What should you call staff that aren't teaching staff? By Sarah Jones

There has been quite a lot of discussion in recent times about what to call those who work in schools but are not actually teachers. I must admit to initially being somewhat perplexed, wondering if it really mattered but then a colleague asked me what I called them. My answer “support staff”. She then asked me why I was grouping staff into such a category. Didn’t this categorisation by definition create a divide into “us and them”? and in doing so, didn’t it create a lesser category of staff? It doesn’t take a massive leap to see how this could be taken as a negative i.e. for those in the “support staff” category to see themselves as lesser and it isn’t a huge step further to see how this could demoralise, demotivate and lead to feelings of under-appreciation.

The purpose of all school staff is to help young people

No-one will argue with the statement that the primary purpose of a school is to teach young people and the main people doing this will be teachers. That’s a fact. However, I think we would all agree that teachers would find it very difficult, if not impossible - to teach in a dangerous building, with no resources, no ICT, no administrative, no behavioural support, etc. The support that teachers receive from “non” teachers is vital for them to do their job properly. It is not lesser – far from it.

Schools are wonderful places. They are vibrant, full of energy, challenging and inspirational. Every person working in them is there to provide the best possible education for the young people in their care – that’s the common goal. People working together towards a common goal is actually the definition of a team, so I think it is fair to say that all those who work in a school are part of one team. Isn’t it time then to move away from the support staff grouping and move towards classification by specialism? Towards teams?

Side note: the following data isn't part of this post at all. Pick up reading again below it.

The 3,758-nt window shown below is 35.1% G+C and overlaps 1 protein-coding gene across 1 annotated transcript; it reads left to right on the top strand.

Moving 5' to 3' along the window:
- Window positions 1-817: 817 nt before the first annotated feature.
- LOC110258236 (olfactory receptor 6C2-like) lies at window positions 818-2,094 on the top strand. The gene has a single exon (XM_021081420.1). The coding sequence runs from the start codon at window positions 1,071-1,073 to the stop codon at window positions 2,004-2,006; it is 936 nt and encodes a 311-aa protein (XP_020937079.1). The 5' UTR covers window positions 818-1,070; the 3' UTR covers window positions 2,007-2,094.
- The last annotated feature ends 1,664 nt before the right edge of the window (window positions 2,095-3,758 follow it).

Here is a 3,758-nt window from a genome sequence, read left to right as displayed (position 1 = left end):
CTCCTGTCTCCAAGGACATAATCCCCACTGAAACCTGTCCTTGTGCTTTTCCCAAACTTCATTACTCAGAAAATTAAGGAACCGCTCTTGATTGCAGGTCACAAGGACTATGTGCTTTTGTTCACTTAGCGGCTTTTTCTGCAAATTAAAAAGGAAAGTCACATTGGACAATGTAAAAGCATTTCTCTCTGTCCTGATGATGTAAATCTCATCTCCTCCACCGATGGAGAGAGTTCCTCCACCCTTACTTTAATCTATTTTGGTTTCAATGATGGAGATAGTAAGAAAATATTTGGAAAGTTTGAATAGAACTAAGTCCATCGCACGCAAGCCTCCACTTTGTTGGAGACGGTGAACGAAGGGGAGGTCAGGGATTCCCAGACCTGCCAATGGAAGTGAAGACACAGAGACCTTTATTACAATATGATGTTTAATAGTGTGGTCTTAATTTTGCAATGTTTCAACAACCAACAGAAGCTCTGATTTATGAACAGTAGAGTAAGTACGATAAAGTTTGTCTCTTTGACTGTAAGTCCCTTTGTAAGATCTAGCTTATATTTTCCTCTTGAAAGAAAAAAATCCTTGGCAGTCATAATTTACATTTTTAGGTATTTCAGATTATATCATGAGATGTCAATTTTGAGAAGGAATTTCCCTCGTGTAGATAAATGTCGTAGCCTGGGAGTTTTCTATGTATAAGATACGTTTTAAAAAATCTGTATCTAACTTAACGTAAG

Teams have strengths that you must play to

It is known that a motivated, well-constructed team will produce greater results than the sum of its parts and that is the joy of it – just look at Leicester in the 2015-16 football season! In any successful sporting team, each position is crucial. No role is greater or lesser than another and each player has their own qualities to bring. What benefit would come from minimising defence over attack? You won’t taste success with a team full of strikers nor will you with a brace of goalkeepers. What you need is the right balance and an understanding that each team member is equally important at different times in the game. If you accept this analogy then logically we should cease the “support staff” categorisation and think of everyone in school as part of the team, each knowing what position they play, what they need to do, playing different positions depending on strengths and attributes e.g. teaching team, business management team, learning support team, etc all working together focused on a common goal. No part seen as lesser? All cogs in the same machine? What do you think? Let’s go! #teameducation

 

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